May 26, 2024

Sen. Ujifusa, Rep. Tanzi introduce bills to help patients with mental health and substance use disorders

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State House – Sen. Linda Ujifusa and Rep. Teresa Tanzi have introduced two bills to address problems faced by those with mental health or substance abuse problems: lack of parity between mental and physical health care insurance coverage, and denial of prior authorizations by insurers.

Says Senator Ujifusa (D-Dist. 11, Portsmouth, Bristol), “There is no question that since COVID, mental health and substance abuse problems have been increasing among people of all ages and demographics. If we don’t address these problems today, we’ll face more serious and expensive problems later.”

The first bill (2024-S 2612, 2024-H 7876) would specify the insurance coverage standards, protocols and guidelines for treatment of individuals with mental health or substance abuse use disorders. It is based on a model parity bill developed by The Kennedy Forum in partnership with the American Psychiatric Association and more than 30 additional national organizations. So far, four states have adopted the legislation in full – California, Illinois, Georgia, and Oregon.

“Despite a 2008 federal law that requires insurance coverage for mental health conditions, including substance use disorders, to be no more restrictive than insurance coverage for other medical conditions, insurers can routinely deny critical mental health treatment based on their own rules, which are designed to minimize patients’ use of care,” said Representative Tanzi (D-Dist. 34, South Kingstown, Narragansett). “If you wake up from a diabetic coma, your insurance will cover continuing care for your diabetes. But a person can be hospitalized for an overdose and be denied coverage for substance dependency treatment. Both cases are life-threatening health issues that warrant care, but they are not always treated equally by insurers.”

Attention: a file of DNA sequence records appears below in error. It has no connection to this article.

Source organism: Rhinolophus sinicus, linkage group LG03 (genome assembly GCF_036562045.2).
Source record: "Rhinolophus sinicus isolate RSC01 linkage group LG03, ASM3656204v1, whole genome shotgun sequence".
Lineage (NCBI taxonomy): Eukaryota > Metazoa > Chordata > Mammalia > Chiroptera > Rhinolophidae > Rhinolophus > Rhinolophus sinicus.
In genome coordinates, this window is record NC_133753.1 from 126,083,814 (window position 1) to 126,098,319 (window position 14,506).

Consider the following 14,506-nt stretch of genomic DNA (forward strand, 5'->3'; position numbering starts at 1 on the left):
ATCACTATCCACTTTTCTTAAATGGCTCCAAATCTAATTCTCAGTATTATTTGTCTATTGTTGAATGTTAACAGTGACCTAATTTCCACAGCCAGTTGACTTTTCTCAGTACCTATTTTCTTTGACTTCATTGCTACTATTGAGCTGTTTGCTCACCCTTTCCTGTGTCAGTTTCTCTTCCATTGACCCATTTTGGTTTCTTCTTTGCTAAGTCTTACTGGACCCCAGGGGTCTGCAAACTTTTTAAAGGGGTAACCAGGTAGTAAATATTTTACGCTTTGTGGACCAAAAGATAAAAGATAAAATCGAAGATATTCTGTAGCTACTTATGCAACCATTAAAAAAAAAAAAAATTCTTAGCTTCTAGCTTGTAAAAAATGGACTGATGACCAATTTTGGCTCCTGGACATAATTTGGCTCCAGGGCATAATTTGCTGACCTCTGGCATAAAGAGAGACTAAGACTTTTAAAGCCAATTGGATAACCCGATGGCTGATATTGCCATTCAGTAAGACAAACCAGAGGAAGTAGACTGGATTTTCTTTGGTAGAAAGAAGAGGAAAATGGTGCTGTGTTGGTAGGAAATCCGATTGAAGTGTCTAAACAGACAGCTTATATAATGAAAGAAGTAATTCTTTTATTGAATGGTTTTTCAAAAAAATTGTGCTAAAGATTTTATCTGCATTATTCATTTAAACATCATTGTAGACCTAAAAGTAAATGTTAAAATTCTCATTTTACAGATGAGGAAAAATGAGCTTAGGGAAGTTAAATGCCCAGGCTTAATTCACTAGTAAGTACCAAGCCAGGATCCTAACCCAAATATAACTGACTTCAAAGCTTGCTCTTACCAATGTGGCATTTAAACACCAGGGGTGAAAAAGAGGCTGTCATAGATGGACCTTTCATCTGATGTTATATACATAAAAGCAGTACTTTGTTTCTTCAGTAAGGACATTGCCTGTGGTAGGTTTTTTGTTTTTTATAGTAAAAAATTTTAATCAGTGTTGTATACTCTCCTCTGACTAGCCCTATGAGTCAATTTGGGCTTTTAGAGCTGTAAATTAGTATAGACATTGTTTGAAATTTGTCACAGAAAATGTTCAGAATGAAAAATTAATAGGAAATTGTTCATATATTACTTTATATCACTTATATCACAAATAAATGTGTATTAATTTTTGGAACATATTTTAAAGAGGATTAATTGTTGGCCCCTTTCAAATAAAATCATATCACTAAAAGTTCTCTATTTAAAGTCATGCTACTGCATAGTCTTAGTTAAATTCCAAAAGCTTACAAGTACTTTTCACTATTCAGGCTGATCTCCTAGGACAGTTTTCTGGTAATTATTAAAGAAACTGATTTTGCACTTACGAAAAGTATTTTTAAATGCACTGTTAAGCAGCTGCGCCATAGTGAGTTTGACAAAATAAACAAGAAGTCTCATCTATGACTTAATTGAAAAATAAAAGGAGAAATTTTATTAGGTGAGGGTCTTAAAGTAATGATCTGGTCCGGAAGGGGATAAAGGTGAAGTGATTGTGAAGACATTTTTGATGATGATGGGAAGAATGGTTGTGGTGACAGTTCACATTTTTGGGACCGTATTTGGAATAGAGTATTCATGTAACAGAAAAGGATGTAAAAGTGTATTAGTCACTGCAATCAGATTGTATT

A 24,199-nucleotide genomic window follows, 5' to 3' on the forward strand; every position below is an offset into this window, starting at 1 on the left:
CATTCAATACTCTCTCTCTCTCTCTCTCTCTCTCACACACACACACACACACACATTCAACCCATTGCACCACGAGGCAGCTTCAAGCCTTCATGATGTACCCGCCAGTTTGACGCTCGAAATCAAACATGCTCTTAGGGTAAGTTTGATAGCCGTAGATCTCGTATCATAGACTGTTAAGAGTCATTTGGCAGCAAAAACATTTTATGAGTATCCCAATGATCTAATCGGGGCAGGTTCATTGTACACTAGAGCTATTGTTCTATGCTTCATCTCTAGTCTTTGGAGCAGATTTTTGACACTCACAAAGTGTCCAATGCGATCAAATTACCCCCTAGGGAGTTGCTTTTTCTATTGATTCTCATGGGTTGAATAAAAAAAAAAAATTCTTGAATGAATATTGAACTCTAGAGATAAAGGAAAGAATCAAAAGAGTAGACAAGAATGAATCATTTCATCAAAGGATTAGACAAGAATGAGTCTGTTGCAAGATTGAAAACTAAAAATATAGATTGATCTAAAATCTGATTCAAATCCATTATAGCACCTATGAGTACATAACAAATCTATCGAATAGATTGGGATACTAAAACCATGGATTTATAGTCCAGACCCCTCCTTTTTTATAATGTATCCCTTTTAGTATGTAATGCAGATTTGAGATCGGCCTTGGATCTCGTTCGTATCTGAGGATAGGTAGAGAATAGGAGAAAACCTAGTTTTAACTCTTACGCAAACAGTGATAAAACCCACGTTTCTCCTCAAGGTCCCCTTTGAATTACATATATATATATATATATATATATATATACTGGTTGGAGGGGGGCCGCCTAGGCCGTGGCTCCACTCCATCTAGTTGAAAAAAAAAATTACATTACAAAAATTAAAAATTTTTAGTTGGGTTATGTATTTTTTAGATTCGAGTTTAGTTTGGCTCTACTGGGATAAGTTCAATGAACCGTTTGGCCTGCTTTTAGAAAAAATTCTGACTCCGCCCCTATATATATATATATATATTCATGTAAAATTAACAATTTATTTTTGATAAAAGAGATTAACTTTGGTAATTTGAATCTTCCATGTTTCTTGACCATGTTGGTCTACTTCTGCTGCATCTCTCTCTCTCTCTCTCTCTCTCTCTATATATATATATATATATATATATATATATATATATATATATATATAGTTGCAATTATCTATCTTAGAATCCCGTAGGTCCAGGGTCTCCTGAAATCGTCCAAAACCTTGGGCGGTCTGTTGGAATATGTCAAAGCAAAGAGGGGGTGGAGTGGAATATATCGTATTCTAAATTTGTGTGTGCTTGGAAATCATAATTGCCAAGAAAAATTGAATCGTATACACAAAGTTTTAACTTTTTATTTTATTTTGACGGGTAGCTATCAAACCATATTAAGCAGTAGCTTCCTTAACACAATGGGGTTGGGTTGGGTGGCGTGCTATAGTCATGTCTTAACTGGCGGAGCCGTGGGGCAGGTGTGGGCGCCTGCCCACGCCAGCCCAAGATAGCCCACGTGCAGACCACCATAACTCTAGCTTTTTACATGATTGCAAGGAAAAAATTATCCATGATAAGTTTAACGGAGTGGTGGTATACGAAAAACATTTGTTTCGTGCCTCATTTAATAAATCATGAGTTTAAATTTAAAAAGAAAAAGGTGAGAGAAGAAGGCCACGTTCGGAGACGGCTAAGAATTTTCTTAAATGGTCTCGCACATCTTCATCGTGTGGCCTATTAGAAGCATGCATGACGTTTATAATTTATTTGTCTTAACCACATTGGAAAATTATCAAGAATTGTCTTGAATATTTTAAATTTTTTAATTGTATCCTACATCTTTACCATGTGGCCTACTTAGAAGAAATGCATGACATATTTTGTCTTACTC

Explains Mental Health Association of RI (MHARI) Executive Director Laurie-Marie Pisciotta, “Many insurers develop their own ‘medical necessity’ guidelines, which can vary greatly from plan to plan, and need not align with what providers believe is in the best interest of their patients. This can result in behavioral health problems, such as depression or anorexia, too often being viewed as acute problems that do not require longer-term care.”

The legislation specifically prohibits insurers from limiting benefits or coverage for chronic or pervasive mental health and substance use disorders to short-term or acute treatment.

In Rhode Island, the bill is supported by MHARI, RIPIN, Newport Mental Health, Protect Our Healthcare RI, Rhode Island Medical Society, Lifespan, Rhode Island Psychological Association, the Economic Progress Institute, and behavioral health care providers.

The second bill (2024-S 2393, 2024-H 7624) would prevent insurers from requiring that patients obtain prior authorization before seeking in-network mental health or substance use disorder health care.

Blue Cross Blue Shield of Rhode Island (BCBSRI) proactively dropped its preauthorization for such services in 2018, and the sponsors introduced the bill to require other insurers to follow suit.

“BCBSRI has had this policy for years and likely saved money because it was not blocking early access to behavioral health care,” said Representative Tanzi. “There is no evidence that other insurance companies would face hardships in complying, and this bill is supported by the Office of the Health Insurance Commissioner, the Department of Behavioral Health and Developmental Disabilities and Hospitals, as well as MHARI, RIPIN, Lifespan, Newport Mental Health and behavioral healthcare providers.”

Both bills been held for further study by the House Health and Human Services Committee, and will be heard in the Senate Health and Human Services Committee in the coming weeks at a date to be determined. Senator Ujifusa and Representative Tanzi urge patients and their advocates to testify in person, and submit testimony by email with the subject line “In support of S2612/H7876 and S2393/H7624.” Written testimony should describe why the writer supports the bills, including challenges caused by lack of parity and prior authorization requirements. Send testimony to the Senate HHS Committee to SLegislation@rilegislature.gov  and to the House HHS Committee to HouseHealthandHumanServices@rilegislature.gov

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